This 2020 presidential election cycle is, finally, coming to a close as we arrive at the final presidential debate between Joe Biden and Donald Trump — with less than two weeks left to go before Election Day. And, of course, you’ll find plenty of coverage of this debate on Fox News.
So if Fox News is your TV news network of choice, you’ve come to the right place — we’ve got everything you need to know about the channel’s coverage plans for the Thursday, Oct. 22 debate, which are pretty similar to its coverage plan from the first debate and the vice presidential debate a couple weeks back.
The debate itself is scheduled for 9 p.m. ET/6 p.m. PT on Thursday, and is set to run for 90 minutes. Fox News’ dedicated coverage, which will open up at the scheduled debate start time, will be anchored by Bret Baier and Martha MacCallum, as is usually the case with this sort of special coverage. Baier and MacCallum will come to you live from outside the debate venue in Nashville, and they’ll be joined by the usual stable of Fox contributors: Dana Perino, Juan Williams, Katie Pavlich, Karl Rove, Donna Brazile and Brit Hume, along with some others.
Bill Hemmer, meanwhile, will provide some coverage for local Fox affiliates.
With the debate landing square in the middle of primetime, Fox News is going to adjust its schedule a bit. “Hannity” and “The Ingraham Angle” are both being bumped two hours from their normal slots — to 11 p.m. ET for Hannity and midnight for Ingraham. You can expect those shows to serve as extensions of the network’s debate coverage.
“Fox News @ Night With Shannon Bream” will close out the special debate programming bloc at 1 a.m. ET.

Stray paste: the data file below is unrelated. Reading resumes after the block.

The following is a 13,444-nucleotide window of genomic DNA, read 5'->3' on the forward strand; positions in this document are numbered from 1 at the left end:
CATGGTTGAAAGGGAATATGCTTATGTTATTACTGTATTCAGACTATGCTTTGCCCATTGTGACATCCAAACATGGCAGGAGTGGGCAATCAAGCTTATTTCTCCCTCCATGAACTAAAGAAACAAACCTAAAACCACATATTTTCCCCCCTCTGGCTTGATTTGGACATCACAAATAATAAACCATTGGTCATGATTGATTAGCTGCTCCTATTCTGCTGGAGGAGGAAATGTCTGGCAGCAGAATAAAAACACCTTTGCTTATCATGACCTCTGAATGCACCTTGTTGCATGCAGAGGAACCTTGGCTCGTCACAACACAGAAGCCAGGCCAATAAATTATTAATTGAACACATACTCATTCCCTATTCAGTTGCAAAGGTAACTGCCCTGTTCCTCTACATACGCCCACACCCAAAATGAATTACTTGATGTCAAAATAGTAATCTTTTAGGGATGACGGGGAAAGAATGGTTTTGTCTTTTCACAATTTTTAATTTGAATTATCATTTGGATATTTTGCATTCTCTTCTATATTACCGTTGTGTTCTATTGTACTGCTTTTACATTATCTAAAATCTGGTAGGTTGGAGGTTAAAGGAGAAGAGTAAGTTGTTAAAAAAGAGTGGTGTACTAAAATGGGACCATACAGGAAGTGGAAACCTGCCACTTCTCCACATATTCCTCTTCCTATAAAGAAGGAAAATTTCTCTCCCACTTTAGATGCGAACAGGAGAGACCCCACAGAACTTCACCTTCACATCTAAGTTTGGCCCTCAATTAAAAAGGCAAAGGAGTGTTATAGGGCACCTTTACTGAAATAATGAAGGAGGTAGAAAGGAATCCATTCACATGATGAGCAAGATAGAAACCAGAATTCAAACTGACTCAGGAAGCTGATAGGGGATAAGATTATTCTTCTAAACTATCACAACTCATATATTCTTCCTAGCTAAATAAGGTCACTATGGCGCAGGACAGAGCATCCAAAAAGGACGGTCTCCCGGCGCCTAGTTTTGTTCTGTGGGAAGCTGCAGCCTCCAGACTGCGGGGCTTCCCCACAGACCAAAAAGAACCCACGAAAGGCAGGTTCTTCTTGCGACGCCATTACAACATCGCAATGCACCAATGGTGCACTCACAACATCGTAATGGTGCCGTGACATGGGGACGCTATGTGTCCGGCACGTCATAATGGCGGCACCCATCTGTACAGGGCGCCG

If you’re looking to stream Fox News’ coverage of this presidential debate, you’ll have the same options as usual: the Fox News Go app for mobile devices and TV streaming boxes like Apple TV and Roku, and on the Fox News website right here. You will need a valid TV provider login for those options. Free trials for online TV services like Sling, Hulu, YouTube TV and the like are available, as always.
Fox Nation, Fox News’ subscription streaming channel, will also feature a debate special hosted by Tomi Lahren.
If you don’t have the means to stream Fox News, you will still have plenty of free options for watching the debate itself, which will be streamed live and for free on YouTube by the broadcast networks and C-SPAN, as well as on Twitter and Facebook. If you go on social media on Thursday night, you’ll probably accidentally encounter a debate livestream.
Kristen Welker of NBC News will moderate the debate, and she’ll have one tool at her disposal that the previous moderators did not — a mute button.
This week’s debate is the final presidential debate and the end of the debate cycle. Usually there are three presidential debates and one vice presidential debate, but this time we got one fewer presidential debate than we usually do. Donald Trump refused to participate in a virtual debate even though he had tested positive and treated for COVID-19 just days before the schedule date.
Election Day is Nov. 3.